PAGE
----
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Extract of a Letter regarding fate of the insurgents published in the Hamsphire Gazette
(c) Pocumtuck Valley Memorial Association, Deerfield MA. All rights reserved.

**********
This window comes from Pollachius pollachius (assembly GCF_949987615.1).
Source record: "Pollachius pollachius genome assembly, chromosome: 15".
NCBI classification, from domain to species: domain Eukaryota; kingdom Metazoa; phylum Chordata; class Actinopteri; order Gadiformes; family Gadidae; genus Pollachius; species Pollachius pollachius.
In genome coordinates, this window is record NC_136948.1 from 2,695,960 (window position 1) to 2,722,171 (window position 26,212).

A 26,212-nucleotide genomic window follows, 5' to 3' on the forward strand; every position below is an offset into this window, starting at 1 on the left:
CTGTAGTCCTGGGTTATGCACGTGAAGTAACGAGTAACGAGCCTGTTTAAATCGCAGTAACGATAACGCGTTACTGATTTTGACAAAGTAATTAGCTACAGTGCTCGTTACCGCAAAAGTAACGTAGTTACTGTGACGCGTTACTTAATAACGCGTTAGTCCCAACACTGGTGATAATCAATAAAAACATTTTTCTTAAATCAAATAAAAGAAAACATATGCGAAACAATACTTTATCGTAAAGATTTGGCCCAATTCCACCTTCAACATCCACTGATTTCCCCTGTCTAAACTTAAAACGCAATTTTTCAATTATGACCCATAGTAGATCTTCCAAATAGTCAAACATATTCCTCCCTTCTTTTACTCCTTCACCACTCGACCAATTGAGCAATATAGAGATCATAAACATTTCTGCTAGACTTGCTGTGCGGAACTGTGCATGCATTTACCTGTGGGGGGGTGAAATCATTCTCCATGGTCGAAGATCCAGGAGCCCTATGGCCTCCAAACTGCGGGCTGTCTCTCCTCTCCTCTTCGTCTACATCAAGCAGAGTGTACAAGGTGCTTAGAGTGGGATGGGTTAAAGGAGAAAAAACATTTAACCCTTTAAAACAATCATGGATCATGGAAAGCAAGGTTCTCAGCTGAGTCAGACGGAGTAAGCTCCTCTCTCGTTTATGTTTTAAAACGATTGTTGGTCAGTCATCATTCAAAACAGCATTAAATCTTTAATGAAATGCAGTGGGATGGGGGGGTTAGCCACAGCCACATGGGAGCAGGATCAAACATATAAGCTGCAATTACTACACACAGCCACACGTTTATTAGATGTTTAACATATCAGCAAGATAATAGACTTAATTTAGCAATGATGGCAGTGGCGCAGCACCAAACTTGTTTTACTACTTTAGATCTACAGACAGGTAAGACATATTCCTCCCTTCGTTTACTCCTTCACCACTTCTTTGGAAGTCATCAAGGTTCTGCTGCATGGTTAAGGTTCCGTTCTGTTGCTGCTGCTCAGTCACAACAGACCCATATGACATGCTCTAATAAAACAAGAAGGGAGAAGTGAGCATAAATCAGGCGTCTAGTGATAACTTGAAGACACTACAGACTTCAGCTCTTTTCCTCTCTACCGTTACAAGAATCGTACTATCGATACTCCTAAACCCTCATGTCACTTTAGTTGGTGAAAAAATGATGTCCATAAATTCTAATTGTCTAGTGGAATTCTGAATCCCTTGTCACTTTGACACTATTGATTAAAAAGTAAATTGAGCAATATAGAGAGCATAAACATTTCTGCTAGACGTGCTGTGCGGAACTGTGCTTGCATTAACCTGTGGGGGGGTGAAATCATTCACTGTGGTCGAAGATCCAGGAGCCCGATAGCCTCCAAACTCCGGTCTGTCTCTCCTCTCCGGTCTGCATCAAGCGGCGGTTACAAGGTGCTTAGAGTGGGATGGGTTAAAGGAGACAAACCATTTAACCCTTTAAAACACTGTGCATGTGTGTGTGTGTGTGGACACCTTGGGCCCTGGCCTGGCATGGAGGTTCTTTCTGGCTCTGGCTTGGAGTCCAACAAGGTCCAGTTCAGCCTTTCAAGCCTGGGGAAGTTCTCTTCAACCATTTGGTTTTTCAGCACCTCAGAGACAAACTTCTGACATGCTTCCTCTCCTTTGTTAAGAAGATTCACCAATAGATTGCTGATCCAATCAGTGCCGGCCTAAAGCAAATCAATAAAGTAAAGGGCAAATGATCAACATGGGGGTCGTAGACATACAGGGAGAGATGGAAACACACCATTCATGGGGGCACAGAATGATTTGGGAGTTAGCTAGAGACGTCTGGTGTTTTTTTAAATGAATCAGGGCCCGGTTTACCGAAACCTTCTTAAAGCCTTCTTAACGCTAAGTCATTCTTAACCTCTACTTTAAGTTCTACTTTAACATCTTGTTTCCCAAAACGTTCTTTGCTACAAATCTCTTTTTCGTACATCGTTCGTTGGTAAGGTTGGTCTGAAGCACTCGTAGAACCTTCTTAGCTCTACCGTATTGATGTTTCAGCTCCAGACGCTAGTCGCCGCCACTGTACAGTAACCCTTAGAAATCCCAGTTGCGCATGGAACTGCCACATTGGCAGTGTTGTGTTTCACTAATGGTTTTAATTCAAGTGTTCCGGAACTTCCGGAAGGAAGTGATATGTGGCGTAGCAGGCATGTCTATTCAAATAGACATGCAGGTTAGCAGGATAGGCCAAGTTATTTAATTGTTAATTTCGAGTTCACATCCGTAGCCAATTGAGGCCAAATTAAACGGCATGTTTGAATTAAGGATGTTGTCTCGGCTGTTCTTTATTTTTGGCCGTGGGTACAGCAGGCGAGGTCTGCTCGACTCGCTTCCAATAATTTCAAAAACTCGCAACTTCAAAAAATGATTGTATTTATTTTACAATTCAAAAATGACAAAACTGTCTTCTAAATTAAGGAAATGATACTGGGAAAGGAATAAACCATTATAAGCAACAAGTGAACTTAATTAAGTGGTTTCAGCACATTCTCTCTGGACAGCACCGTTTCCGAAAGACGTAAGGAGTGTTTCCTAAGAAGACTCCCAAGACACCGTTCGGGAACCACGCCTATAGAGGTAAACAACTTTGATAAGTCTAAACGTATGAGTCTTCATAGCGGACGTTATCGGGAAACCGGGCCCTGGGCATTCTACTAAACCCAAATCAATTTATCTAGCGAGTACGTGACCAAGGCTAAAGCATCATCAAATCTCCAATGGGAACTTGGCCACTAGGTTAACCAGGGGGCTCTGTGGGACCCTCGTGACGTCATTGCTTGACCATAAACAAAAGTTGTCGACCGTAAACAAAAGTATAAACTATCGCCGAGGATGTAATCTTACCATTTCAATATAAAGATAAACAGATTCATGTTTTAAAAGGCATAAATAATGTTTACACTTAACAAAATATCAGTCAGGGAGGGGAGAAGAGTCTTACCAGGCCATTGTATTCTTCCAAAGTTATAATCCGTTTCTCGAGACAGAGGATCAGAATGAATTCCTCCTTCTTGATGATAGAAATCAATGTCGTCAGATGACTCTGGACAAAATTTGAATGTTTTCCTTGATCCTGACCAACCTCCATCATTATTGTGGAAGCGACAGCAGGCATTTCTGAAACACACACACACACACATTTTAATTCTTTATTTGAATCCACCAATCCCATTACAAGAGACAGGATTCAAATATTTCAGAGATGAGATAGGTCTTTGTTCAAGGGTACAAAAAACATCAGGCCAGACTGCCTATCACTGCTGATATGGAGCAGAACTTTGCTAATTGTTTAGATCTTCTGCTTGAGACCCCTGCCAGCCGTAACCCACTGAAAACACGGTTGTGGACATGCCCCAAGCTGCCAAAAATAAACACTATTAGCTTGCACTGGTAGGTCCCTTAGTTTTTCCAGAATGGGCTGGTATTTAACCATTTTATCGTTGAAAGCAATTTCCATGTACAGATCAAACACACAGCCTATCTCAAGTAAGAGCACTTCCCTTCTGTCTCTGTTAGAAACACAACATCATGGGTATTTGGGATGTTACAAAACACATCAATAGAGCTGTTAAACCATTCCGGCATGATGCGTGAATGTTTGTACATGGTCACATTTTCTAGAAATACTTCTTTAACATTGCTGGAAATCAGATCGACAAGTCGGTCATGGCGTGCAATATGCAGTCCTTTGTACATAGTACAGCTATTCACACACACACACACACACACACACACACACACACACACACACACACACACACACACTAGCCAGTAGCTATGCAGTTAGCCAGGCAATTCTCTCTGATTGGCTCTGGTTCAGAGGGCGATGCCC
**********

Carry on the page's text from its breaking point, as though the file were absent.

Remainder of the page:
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This letter, supposedly from a "gentleman in the eastern counties" to a friend serving in General Benjamin Lincoln's army of militia, was printed in the Hampshire Gazette in February, 1787. Its author agreed with Samuel Adams that, while "In monarchy the crime of treason may admit of being pardoned or lightly punished, but the man who dares rebel against the laws of a republic ought to suffer death." He favored pardoning repentant rebels so long as they "uphold the peace," but recommended withholding the vote from them "for a certain number of years." To do otherwise would be foolhardy: "How absurd is it, that the very men, whom you have this day declared rebels, shall on the morrow, merely from the circumstance of defeat, have a right to appoint magistrates, and constitute a part of the supreme authority?" The writer was pleased to report that the representatives to the Massachusetts General Court were "highly favorable" to taking strong action against the insurgents who had taken up arms against the government. He referred contemptuously to the few who opposed such measures as "cunning men" whose "vices are pitiful." William Butler began publication of the Hampshire Gazette on September 6, 1786, in Northampton, Massachusetts. The mission of the newspaper was to inform the public about the issues pertaining to the ongoing conflicts of 1786-87. Butler was decidedly on the government side of the issues.
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